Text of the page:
The Afghan Omed company, which is responsible for building the Gireshk road, denied allegations of inferior workmanship.
Company official Wahidollah said residents had been too quick to criticise the project. When they complained the asphalt was too thin, they did not realise the second layer had yet to be laid.
"Once the second layer is applied, the asphalt will be 25 centimetres thick," he said. "That will be a better time to assess the quality."
Another complaint made by local residents is that new roads are sometimes delayed for up to a year. Wahidollah attributed this to security problems, the late release of donor funds, and people trying to stop the route cutting through private property.
"The government needs to take legal and practical actions on private property ownership, because when we come close to someone's house or land, they refuse to allow us to carrying on the construction," he said. "Sometimes this causes months of delay."
The owner of a second construction firm, who asked to remain anonymous, acknowledged that corruption was rife in the industry, and that the work was subcontracted repeatedly, with money skimmed off each time.
If one million US was initially earmarked for a new road project, there might only be 100,000 dollars left by the time the funds trickled down to the firm that would actually build it, he claimed.
"Ministers, members of parliament and the Taleban all take a cut of every project," he alleged. "The public and others expect the work to be good quality... [but] if we are left with only 100,000 of the one million dollars, how are we supposed to produce good quality work?"
Even after the firm begins work, it still has to pay kickbacks to local officials and the Taleban, he said.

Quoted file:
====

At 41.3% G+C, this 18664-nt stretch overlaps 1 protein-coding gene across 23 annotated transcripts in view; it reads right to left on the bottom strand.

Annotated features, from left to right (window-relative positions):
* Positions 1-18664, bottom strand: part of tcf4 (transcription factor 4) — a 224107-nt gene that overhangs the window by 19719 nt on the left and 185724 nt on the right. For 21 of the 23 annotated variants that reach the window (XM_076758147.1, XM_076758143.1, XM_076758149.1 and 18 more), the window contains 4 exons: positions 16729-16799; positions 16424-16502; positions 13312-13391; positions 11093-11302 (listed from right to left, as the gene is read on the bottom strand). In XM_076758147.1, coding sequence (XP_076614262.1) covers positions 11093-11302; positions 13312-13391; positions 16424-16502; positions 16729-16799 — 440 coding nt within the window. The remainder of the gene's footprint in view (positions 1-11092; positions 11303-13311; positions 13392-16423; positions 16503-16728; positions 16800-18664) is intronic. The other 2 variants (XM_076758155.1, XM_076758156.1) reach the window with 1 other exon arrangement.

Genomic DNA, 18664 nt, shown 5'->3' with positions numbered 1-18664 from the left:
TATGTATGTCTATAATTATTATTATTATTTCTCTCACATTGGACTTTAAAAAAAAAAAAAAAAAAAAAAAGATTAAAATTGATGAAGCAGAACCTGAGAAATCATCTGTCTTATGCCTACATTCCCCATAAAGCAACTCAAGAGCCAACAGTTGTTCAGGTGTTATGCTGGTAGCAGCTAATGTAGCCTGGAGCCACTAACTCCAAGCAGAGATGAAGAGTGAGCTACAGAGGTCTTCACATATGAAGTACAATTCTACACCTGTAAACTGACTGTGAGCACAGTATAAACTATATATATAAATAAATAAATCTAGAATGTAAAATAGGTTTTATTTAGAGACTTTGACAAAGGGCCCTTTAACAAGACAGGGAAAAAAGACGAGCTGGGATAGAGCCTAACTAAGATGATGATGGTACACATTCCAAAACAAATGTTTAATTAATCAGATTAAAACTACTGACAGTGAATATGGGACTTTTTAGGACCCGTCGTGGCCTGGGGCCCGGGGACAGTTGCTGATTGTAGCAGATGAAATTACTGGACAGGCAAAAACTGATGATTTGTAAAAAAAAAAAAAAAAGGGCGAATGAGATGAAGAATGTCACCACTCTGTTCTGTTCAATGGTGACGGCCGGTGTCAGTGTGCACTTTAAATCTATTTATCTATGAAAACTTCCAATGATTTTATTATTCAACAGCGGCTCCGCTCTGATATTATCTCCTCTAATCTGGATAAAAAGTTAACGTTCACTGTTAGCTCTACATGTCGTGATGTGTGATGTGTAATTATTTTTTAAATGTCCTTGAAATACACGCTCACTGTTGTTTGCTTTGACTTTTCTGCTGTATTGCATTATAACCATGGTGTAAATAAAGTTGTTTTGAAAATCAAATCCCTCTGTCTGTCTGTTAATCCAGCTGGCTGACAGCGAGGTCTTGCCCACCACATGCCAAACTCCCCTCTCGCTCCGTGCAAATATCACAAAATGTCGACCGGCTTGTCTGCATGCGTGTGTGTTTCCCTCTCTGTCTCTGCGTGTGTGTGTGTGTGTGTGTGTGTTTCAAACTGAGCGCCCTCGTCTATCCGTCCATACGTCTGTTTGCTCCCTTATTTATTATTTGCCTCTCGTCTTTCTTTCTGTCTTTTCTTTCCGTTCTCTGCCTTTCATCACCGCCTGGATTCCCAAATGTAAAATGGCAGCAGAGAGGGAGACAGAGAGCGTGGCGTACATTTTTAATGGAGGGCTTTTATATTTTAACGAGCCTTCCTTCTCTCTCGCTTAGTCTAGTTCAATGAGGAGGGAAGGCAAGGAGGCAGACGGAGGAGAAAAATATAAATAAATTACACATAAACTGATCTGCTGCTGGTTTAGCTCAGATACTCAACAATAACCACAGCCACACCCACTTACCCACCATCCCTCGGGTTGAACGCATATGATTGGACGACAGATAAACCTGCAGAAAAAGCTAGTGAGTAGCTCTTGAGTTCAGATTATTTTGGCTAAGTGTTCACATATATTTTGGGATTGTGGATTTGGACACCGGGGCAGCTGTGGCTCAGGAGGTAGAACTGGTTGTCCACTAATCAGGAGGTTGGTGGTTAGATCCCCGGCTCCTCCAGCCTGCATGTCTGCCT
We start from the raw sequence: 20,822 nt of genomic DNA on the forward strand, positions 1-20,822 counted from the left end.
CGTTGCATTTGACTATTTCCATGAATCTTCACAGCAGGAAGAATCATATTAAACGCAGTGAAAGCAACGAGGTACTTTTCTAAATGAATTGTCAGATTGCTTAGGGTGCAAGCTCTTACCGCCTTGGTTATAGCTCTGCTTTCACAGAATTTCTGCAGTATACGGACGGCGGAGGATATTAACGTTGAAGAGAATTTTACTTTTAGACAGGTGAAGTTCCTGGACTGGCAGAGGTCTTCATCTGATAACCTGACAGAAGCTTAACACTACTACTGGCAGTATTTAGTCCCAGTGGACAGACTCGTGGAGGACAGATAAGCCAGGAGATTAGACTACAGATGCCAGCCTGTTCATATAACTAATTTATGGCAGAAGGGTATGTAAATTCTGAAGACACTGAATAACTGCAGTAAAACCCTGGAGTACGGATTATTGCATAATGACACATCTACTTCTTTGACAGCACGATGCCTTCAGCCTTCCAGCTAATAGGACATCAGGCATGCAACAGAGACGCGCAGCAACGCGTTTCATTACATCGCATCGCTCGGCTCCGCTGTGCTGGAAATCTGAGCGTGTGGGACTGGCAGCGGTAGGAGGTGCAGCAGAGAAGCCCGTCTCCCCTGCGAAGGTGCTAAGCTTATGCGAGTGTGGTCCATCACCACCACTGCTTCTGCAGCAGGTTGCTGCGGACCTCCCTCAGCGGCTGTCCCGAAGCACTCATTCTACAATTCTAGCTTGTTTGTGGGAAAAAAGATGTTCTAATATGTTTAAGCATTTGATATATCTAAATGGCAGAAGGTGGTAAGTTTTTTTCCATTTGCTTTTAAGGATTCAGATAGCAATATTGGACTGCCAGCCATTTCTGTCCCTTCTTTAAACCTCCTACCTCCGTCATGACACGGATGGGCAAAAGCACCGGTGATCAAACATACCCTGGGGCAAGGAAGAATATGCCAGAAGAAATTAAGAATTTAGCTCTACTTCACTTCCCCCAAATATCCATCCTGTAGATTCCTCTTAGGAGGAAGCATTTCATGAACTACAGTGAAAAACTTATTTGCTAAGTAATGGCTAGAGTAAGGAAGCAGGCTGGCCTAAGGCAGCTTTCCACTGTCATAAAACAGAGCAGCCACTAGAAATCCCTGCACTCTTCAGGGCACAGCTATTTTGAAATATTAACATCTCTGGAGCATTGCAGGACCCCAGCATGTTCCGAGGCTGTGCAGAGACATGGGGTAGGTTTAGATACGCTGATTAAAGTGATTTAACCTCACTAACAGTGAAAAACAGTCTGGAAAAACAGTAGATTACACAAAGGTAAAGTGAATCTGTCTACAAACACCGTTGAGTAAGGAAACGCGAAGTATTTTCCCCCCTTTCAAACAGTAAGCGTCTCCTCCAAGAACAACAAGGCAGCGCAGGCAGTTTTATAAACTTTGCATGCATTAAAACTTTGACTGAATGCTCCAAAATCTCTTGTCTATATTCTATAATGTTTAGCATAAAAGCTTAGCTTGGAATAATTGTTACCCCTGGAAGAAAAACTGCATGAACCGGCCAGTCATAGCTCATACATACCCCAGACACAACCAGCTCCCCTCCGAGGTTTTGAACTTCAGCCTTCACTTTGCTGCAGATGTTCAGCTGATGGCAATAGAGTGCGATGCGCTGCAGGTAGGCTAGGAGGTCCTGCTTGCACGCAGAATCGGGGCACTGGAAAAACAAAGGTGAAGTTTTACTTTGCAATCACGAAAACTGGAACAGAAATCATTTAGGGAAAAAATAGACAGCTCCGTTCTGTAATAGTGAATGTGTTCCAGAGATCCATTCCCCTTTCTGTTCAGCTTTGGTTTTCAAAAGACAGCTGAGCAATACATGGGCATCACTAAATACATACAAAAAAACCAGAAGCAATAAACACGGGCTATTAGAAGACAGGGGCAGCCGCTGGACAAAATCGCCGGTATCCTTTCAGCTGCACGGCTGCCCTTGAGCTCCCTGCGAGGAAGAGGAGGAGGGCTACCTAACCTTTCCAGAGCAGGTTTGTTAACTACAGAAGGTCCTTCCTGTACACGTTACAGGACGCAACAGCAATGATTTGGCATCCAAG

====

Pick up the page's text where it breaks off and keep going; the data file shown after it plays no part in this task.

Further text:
"There is no state or government here, and the foreigners are happy about the situation as well, because they too [benefit from] these projects and contracts," he said.
Abdul Qader Nusrat, head of the provincial works department in Helmand, claimed the general public were partly responsible for the state of the roads.
"They carry heavy loads on these roads illegally – each road can only support a certain weight, so they are quickly destroyed," he said.
Nusrat said his department was not always informed of previous road projects, but now it had a technical team that would not accept the handover of a new road unless it was up to standard.
This is little consolation to Gholam Sakhi, a driver who regularly navigates the bumps and potholes of the unfinished Gireshk road, which is so rough that he has to replace his tyres every month.
This is more than he can afford and he no longer makes any profit, he said, adding that it only took a cursory look around the province to guess where the construction money for roads had gone.
"I swear to God, I know some people who didn't have a donkey until yesterday, but today they are driving luxury cars because of these projects," he said, adding that some people had mysteriously built houses worth hundreds of thousands of dollars.
"This is what you call theft. Why doesn't the government ask them where they got so much money?" he asked.